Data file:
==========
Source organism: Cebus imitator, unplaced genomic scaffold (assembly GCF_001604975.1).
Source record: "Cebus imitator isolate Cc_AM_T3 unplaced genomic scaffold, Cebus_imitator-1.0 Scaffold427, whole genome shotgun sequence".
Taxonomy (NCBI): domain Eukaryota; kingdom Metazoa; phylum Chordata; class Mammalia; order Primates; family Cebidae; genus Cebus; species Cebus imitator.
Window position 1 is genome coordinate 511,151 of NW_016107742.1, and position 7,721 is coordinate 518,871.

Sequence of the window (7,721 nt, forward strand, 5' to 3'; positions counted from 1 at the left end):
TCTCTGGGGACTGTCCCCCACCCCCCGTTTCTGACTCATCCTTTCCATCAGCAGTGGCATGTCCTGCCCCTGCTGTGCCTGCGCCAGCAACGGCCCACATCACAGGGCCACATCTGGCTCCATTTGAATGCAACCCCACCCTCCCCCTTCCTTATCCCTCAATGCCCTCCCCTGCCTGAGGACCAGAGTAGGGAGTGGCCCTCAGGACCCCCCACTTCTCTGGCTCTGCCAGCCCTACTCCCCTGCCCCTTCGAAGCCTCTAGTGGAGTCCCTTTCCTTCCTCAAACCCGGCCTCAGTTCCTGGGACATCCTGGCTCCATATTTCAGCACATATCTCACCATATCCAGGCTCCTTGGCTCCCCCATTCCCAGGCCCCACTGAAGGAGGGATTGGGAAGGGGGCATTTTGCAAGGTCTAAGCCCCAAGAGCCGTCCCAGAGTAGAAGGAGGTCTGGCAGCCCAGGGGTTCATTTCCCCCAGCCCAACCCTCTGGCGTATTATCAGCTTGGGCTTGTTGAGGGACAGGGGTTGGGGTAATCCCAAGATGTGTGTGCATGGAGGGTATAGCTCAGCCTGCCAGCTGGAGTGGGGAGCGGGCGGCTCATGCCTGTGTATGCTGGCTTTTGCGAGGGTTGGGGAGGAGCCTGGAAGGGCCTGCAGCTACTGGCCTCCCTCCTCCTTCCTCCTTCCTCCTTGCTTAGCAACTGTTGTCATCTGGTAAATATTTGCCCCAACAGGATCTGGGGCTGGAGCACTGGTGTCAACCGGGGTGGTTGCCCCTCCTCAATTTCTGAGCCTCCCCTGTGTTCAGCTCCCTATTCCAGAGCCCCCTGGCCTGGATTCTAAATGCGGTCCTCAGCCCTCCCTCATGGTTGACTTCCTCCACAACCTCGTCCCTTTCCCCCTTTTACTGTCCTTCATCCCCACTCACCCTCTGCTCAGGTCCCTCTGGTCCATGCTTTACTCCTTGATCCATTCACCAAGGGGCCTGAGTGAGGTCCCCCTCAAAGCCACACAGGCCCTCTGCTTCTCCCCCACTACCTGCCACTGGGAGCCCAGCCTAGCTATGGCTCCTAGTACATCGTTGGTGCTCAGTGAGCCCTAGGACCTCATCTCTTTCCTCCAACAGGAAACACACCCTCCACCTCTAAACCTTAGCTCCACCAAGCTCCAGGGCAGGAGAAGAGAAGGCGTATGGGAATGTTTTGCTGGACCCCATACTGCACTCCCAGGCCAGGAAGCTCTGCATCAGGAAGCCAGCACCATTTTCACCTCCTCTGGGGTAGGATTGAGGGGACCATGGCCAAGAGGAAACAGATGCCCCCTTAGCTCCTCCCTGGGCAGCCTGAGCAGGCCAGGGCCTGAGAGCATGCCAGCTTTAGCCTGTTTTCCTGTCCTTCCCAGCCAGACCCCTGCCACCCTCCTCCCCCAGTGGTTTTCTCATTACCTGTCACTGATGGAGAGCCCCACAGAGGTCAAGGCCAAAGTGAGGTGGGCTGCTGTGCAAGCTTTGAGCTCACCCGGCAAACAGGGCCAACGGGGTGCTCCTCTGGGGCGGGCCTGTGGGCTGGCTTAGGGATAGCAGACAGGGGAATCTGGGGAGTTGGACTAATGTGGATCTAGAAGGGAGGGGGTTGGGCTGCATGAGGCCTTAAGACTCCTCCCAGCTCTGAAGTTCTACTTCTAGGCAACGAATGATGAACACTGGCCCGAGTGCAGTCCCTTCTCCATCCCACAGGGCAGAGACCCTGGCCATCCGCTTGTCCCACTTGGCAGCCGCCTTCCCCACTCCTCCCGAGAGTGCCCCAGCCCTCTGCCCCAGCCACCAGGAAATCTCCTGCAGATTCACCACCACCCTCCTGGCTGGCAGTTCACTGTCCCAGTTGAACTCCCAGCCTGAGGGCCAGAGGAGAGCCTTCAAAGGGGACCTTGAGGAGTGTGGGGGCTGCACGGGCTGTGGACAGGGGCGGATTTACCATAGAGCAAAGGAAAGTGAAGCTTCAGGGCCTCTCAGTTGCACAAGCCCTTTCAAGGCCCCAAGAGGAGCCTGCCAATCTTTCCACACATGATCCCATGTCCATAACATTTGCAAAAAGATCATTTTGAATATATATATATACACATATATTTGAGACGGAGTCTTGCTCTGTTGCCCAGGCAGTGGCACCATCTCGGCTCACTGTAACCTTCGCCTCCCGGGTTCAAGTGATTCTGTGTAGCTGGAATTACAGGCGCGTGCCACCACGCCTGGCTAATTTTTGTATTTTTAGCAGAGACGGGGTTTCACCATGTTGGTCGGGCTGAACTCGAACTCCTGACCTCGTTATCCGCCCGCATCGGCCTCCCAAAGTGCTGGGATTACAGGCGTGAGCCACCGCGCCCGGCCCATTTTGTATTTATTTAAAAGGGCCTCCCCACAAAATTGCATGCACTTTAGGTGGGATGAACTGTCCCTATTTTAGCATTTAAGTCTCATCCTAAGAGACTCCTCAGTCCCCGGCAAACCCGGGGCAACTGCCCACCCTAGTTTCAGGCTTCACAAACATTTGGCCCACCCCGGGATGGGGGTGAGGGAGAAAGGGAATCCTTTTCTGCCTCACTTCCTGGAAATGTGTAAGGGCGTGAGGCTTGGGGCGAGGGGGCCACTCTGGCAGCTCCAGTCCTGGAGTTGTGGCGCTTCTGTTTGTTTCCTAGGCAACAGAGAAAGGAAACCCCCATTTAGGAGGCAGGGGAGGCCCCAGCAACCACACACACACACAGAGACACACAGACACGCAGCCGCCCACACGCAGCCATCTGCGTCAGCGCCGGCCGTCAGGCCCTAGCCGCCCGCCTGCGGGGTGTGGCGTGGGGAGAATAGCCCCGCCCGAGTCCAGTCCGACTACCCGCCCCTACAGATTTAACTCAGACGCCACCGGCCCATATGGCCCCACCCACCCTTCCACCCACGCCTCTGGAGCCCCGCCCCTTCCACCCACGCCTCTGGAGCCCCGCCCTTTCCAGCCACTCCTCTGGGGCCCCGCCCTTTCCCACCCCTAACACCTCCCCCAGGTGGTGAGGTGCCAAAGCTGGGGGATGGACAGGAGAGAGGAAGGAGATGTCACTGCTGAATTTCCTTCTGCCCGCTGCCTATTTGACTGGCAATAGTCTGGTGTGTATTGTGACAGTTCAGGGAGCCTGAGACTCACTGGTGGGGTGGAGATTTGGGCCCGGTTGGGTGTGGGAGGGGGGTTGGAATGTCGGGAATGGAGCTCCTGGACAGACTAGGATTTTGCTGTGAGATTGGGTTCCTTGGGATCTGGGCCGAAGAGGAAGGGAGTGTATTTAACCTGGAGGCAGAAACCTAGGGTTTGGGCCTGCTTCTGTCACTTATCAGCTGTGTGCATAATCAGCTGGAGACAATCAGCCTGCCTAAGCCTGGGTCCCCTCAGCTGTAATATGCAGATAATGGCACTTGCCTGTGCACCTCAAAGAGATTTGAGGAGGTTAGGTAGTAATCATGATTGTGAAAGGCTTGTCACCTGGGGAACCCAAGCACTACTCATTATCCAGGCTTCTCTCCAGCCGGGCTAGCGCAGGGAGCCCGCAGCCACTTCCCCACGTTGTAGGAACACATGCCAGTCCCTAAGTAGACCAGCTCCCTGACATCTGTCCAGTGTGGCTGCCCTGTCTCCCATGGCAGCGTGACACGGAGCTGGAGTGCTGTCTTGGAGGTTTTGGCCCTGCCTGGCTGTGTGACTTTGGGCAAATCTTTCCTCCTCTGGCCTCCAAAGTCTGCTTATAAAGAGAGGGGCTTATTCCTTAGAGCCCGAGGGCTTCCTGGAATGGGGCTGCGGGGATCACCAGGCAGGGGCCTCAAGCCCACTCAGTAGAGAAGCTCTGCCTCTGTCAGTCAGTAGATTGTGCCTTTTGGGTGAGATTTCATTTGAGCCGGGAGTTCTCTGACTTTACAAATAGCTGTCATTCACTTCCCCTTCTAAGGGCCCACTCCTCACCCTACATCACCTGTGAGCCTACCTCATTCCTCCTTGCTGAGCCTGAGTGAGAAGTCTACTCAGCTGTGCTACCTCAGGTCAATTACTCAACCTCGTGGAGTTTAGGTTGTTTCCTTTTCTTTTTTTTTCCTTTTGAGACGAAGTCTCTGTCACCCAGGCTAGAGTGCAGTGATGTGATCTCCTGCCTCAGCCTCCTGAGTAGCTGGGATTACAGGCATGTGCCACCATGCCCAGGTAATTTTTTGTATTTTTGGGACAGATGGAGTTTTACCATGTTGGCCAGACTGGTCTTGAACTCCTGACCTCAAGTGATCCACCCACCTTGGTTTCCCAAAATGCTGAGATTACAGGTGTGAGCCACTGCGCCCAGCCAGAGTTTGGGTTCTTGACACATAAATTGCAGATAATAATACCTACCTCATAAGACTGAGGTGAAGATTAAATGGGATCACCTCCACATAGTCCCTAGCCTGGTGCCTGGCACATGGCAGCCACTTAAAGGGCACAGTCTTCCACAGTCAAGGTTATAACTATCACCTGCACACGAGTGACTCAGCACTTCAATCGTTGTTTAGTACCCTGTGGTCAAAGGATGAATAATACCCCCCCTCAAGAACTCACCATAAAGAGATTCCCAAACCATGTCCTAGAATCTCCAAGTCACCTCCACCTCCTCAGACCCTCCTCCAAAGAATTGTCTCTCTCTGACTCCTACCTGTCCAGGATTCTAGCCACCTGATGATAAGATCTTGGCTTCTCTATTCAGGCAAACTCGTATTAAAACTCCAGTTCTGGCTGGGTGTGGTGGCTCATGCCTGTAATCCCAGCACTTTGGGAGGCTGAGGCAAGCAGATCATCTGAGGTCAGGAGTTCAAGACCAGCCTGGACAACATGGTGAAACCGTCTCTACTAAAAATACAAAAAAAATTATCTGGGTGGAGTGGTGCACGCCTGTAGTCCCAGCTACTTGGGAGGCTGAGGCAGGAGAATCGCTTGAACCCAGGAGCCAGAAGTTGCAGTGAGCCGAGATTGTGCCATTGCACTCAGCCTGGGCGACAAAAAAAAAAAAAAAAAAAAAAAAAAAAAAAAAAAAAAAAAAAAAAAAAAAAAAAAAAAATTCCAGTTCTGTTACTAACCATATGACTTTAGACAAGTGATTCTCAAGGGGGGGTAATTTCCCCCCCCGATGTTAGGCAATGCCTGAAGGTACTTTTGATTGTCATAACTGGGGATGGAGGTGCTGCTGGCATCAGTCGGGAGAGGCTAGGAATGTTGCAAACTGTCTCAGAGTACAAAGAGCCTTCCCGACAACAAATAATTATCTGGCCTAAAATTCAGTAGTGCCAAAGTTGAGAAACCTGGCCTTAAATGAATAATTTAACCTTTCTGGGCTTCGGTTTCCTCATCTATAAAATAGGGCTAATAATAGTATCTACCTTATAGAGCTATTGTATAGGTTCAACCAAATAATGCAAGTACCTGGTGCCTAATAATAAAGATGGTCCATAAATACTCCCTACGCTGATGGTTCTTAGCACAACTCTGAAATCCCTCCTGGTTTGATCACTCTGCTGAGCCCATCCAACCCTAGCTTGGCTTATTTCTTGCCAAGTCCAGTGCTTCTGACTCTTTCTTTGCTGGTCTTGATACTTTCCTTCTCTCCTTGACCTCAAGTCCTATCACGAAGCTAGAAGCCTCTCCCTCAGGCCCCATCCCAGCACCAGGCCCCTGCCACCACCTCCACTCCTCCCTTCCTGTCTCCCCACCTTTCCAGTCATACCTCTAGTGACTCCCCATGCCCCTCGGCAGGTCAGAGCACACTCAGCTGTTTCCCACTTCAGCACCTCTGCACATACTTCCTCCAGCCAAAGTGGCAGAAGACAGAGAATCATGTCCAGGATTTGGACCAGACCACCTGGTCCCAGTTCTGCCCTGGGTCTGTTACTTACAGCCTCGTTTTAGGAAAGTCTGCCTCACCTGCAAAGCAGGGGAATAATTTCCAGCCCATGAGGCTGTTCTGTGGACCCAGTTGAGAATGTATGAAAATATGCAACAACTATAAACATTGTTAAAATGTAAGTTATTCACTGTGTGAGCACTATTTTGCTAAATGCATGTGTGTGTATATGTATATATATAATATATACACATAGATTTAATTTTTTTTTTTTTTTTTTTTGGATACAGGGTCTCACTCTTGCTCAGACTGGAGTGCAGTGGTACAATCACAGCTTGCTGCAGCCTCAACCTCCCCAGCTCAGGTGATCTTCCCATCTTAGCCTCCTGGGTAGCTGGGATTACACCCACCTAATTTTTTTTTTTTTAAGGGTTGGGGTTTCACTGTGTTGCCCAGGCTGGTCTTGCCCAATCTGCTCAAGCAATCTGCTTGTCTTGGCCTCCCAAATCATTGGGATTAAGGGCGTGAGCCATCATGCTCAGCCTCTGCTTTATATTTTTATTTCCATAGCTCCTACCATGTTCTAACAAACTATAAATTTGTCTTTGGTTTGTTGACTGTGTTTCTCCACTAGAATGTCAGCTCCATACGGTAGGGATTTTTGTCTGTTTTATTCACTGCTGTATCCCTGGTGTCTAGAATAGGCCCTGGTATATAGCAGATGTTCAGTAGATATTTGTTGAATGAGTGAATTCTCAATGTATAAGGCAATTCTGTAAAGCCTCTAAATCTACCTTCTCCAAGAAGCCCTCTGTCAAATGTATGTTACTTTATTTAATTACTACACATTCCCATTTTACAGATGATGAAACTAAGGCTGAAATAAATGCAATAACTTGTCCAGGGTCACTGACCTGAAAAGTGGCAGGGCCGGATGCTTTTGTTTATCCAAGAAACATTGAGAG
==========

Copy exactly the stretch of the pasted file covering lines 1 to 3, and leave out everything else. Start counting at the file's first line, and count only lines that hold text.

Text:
Source organism: Cebus imitator, unplaced genomic scaffold (assembly GCF_001604975.1).
Source record: "Cebus imitator isolate Cc_AM_T3 unplaced genomic scaffold, Cebus_imitator-1.0 Scaffold427, whole genome shotgun sequence".
Taxonomy (NCBI): domain Eukaryota; kingdom Metazoa; phylum Chordata; class Mammalia; order Primates; family Cebidae; genus Cebus; species Cebus imitator.